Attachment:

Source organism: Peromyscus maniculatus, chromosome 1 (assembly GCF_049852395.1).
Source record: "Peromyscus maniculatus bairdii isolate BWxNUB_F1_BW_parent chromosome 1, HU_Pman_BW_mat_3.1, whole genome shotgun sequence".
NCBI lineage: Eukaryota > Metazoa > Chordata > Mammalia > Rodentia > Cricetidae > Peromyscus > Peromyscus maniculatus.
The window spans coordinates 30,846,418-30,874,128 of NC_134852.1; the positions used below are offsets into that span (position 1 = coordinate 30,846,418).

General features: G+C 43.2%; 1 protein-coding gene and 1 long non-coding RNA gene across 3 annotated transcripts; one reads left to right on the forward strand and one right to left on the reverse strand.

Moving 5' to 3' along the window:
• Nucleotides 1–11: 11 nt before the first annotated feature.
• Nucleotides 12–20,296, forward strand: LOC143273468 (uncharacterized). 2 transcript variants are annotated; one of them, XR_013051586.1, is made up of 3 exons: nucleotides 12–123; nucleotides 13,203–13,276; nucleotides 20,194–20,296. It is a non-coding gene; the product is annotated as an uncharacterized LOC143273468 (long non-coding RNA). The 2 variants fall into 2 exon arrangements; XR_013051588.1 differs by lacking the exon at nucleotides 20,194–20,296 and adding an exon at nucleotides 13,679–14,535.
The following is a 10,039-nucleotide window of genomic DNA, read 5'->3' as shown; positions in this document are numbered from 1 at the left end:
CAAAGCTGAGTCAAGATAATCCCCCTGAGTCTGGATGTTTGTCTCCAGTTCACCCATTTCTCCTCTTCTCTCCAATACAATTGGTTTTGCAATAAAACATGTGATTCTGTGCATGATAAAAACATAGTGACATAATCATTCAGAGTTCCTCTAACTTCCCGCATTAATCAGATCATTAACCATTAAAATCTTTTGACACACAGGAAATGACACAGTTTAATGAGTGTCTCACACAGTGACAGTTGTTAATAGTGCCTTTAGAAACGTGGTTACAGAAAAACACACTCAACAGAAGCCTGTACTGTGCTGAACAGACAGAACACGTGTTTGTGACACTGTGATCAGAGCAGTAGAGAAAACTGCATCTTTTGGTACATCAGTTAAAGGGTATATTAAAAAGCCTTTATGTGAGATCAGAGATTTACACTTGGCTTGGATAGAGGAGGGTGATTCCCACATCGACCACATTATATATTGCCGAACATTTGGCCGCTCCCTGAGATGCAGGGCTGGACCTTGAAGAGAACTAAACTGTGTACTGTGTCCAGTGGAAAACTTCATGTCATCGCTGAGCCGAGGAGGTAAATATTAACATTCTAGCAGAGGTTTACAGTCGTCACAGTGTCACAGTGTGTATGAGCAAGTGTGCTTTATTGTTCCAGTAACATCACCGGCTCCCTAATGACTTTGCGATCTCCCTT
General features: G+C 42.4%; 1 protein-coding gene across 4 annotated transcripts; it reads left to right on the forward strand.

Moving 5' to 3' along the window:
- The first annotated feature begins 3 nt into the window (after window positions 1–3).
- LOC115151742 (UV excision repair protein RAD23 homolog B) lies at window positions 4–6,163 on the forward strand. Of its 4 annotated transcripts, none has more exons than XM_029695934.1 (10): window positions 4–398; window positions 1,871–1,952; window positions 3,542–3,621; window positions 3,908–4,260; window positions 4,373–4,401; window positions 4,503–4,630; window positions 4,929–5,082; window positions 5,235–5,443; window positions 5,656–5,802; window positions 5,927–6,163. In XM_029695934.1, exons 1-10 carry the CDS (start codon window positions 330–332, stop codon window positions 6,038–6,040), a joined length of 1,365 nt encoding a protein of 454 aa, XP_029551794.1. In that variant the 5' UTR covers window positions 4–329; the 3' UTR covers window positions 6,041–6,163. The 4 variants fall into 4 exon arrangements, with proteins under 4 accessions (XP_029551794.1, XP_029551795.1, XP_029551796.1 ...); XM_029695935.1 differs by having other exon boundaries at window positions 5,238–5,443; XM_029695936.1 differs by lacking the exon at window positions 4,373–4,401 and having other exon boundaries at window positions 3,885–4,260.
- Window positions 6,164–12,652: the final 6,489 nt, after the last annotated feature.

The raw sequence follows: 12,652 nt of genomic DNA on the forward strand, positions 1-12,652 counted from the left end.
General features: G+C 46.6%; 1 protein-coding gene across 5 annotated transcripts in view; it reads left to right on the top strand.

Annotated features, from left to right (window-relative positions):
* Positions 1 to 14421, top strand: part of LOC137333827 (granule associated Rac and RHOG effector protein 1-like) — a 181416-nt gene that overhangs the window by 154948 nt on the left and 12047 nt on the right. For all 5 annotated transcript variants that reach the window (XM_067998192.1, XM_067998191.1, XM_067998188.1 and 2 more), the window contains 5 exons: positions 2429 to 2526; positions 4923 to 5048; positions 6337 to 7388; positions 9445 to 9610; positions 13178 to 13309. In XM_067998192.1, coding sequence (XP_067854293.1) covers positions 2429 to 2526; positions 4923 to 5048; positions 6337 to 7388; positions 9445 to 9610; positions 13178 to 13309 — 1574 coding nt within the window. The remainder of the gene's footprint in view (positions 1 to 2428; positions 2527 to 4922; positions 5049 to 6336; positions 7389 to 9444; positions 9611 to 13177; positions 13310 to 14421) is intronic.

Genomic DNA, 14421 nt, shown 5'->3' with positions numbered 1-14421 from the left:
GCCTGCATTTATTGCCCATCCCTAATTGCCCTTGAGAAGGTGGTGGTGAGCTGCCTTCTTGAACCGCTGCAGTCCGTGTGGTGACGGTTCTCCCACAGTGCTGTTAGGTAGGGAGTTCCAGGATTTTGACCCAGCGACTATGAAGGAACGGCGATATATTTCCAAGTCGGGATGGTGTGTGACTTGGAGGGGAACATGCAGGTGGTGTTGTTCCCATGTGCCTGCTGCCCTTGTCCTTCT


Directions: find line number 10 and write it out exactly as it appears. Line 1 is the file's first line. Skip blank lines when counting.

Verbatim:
CAAAGCTGAGTCAAGATAATCCCCCTGAGTCTGGATGTTTGTCTCCAGTTCACCCATTTCTCCTCTTCTCTCCAATACAATTGGTTTTGCAATAAAACATGTGATTCTGTGCATGATAAAAACATAGTGACATAATCATTCAGAGTTCCTCTAACTTCCCGCATTAATCAGATCATTAACCATTAAAATCTTTTGACACACAGGAAATGACACAGTTTAATGAGTGTCTCACACAGTGACAGTTGTTAATAGTGCCTTTAGAAACGTGGTTACAGAAAAACACACTCAACAGAAGCCTGTACTGTGCTGAACAGACAGAACACGTGTTTGTGACACTGTGATCAGAGCAGTAGAGAAAACTGCATCTTTTGGTACATCAGTTAAAGGGTATATTAAAAAGCCTTTATGTGAGATCAGAGATTTACACTTGGCTTGGATAGAGGAGGGTGATTCCCACATCGACCACATTATATATTGCCGAACATTTGGCCGCTCCCTGAGATGCAGGGCTGGACCTTGAAGAGAACTAAACTGTGTACTGTGTCCAGTGGAAAACTTCATGTCATCGCTGAGCCGAGGAGGTAAATATTAACATTCTAGCAGAGGTTTACAGTCGTCACAGTGTCACAGTGTGTATGAGCAAGTGTGCTTTATTGTTCCAGTAACATCACCGGCTCCCTAATGACTTTGCGATCTCCCTT